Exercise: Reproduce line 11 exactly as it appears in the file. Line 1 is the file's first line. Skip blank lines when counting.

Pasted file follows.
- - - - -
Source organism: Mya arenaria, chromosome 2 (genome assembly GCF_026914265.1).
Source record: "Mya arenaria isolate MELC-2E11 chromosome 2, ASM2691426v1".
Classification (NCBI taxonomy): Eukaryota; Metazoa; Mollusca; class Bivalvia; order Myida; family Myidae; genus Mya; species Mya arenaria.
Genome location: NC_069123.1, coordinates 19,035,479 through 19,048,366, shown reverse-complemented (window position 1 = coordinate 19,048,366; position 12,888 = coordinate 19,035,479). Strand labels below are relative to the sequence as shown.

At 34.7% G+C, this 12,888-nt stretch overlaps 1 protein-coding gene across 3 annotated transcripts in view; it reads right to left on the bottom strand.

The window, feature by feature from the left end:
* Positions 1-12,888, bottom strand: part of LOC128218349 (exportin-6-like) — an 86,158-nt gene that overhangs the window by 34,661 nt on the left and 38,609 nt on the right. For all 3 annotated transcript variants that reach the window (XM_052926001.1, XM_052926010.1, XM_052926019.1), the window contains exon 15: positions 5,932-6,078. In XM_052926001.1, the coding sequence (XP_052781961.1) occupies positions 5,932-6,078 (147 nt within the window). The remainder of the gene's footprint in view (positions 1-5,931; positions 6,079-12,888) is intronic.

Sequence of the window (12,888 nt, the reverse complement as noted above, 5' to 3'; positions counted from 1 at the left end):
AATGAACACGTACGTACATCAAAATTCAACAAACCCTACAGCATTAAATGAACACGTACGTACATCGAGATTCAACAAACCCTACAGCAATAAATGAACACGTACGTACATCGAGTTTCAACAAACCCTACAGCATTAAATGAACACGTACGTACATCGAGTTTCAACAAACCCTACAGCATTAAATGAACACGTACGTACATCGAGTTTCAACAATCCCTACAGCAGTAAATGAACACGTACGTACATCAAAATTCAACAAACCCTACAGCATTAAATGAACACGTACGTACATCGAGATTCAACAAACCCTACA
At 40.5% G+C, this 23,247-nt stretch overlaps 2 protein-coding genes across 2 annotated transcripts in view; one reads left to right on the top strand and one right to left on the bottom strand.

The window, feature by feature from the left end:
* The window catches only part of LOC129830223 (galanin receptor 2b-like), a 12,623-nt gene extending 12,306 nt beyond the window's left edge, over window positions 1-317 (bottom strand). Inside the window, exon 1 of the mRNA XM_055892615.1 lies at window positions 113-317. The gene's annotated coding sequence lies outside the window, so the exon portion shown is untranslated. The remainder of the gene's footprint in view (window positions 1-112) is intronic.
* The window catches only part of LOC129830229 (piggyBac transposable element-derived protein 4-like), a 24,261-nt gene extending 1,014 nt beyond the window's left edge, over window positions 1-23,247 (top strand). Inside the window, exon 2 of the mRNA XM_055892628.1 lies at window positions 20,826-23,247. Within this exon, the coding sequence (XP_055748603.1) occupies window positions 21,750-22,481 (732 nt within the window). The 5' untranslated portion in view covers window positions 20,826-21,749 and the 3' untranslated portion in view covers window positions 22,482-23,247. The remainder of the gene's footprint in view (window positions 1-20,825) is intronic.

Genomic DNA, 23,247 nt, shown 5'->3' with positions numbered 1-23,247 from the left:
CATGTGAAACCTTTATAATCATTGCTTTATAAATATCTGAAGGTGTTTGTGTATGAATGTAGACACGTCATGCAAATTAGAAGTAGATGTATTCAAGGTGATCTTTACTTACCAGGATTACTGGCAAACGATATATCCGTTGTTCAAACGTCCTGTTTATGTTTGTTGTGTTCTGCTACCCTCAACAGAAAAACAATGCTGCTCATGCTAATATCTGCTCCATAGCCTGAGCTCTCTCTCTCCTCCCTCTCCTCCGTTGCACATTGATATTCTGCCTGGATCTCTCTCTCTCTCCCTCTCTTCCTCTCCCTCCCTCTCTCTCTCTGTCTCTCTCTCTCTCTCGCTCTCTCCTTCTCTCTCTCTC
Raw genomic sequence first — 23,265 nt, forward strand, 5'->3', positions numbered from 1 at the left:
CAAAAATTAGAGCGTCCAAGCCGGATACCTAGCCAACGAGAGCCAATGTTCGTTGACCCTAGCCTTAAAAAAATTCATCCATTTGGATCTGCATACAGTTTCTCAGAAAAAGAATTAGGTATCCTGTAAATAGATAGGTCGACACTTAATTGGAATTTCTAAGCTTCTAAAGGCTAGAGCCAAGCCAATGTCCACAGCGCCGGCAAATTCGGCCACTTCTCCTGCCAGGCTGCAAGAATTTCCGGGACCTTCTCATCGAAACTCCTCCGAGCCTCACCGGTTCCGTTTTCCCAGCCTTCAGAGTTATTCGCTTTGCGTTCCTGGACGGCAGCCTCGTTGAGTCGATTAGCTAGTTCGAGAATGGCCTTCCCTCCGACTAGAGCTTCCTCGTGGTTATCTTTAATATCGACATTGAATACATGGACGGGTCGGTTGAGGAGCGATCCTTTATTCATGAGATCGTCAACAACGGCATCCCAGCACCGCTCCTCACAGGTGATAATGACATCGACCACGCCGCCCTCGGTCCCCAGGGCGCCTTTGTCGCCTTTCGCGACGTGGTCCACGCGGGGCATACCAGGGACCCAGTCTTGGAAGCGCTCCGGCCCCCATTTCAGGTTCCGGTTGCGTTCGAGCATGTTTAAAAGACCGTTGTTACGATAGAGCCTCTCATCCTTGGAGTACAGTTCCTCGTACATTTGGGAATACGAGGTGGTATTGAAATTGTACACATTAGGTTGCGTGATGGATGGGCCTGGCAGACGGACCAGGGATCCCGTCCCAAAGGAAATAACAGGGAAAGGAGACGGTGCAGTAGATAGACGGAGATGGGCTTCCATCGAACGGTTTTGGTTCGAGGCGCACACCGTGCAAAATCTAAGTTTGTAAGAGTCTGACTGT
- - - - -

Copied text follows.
The window, feature by feature from the left end: